As a teenager working for his dad's construction business, Noah Ready-Campbell dreamed that robots could take over the dirty, tedious parts of his job, such as digging and leveling soil for building projects. Now the former Google engineer is turning that dream into a reality with Built Robotics, a startup that's developing technology to allow bulldozers, excavators and other construction vehicles to operate themselves. "The idea behind Built Robotics is to use automation technology make construction safer, faster and cheaper," said Ready-Campbell, standing in a dirt lot where a small bulldozer moved mounds of earth without a human operator. The San Francisco startup is part of a wave of automation that's transforming the construction industry, which has lagged behind other sectors in technological innovation. Backed by venture capital, tech startups are developing robots, drones, software and other technologies to help the construction industry to boost speed, safety and productivity.
This Robot Tractor is Ready to Disrupt the Construction Industry
ZIPPING AROUND LIKE a bumblebee, the little black-and-yellow tractor claws its bucket into one of San Francisco’s few vacant lots, kicking up a puff of dust. Payload secured, it backs up—beep, beep, beep—whips around, and speeds to its dirt pile, stopping so quickly that it tips forward on two wheels. It drops its quarry and backs up—beep, beep, beep—then speeds back to its excavation for another bucketful. Atop the tractor is, of all things, a cargo carrier, like one you’d put on your car. But instead of carrying camping gear, it’s packed with electronics. Because no one is sitting in this Bobcat tractor—it’s operating itself, autonomously zipping around a lot lined with 4,500-pound concrete blocks. You know, for the safety of the community.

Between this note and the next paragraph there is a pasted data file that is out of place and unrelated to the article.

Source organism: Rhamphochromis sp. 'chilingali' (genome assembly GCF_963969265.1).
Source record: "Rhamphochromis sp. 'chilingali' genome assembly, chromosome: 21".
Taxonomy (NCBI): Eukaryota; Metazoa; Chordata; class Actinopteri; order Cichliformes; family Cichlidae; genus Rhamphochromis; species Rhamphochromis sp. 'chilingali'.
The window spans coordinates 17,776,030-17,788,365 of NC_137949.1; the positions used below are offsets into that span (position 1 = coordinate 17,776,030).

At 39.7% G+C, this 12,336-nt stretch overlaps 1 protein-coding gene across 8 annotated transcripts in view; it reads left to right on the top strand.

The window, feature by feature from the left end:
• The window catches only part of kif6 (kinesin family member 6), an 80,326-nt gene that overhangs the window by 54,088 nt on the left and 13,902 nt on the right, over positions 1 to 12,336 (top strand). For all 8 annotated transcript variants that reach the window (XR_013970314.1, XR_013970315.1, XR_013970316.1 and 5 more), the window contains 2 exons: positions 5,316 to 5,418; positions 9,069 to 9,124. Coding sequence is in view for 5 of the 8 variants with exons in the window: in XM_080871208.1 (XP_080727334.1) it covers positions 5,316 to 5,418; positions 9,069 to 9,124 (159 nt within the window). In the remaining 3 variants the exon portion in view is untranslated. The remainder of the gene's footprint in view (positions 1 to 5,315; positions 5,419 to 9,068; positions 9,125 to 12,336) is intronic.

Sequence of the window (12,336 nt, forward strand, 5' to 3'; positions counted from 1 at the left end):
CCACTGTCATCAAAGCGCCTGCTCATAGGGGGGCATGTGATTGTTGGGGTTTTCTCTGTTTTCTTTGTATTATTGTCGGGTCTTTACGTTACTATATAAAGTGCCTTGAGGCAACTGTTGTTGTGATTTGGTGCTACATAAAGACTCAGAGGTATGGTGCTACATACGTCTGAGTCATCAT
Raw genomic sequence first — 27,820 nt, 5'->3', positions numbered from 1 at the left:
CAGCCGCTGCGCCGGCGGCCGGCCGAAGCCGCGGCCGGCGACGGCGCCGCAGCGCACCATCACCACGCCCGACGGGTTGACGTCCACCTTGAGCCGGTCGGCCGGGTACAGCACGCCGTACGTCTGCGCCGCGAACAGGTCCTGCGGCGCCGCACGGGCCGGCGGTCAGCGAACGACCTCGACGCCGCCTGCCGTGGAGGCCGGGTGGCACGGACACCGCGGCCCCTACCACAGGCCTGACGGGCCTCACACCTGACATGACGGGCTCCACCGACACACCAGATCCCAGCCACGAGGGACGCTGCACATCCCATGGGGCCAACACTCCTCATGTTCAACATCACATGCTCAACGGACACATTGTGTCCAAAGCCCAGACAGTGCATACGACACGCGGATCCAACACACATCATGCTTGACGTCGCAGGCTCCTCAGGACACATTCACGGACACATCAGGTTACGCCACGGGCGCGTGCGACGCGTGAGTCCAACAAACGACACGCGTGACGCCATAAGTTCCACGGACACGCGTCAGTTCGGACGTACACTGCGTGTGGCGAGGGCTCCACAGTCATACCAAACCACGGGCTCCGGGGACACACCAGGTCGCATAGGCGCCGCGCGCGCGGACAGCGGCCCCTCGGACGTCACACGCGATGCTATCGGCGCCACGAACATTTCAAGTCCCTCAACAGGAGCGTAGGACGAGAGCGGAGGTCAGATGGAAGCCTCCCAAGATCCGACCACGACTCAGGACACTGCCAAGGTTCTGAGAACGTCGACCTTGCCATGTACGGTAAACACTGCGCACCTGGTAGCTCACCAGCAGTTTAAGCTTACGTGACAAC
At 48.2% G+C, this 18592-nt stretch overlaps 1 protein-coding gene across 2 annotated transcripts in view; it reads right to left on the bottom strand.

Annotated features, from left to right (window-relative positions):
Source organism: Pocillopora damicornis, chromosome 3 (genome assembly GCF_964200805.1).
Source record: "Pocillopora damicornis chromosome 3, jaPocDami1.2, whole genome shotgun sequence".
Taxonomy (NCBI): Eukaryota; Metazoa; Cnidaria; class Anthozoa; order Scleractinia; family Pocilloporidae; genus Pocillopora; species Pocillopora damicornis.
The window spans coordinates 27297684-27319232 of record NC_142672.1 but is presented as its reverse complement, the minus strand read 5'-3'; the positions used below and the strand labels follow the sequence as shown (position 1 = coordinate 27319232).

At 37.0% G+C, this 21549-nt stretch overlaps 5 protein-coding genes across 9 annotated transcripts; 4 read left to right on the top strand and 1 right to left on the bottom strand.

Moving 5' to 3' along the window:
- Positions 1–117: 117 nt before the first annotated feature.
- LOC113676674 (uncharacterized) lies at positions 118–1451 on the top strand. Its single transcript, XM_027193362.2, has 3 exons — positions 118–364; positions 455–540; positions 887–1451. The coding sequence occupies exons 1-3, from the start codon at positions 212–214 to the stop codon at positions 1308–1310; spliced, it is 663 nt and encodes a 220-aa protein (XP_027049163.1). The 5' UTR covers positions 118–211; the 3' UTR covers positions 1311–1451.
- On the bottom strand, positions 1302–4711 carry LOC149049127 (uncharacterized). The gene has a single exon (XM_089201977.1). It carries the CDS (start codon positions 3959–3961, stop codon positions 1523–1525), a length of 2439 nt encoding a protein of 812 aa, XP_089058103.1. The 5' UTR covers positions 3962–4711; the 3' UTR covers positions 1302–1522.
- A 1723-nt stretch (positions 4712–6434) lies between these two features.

Built Robotics Raises $15M from NEA & Founders Fund for its Autonomous Construction Tech
The company just raised $15 million in a funding round led by NEA, which will go toward hiring engineers and getting the product ready for commercial adoption. Peter Thiel's Founders Fund is also an investor. CEO Noah Ready-Campbell said it's too soon to say how the technology will be priced. He's optimistic that there are multiple ways to make money, whether it's selling the sensor kits to companies like Caterpillar and John Deere for their machines, selling to contractors for retrofits or renting out the technology for projects.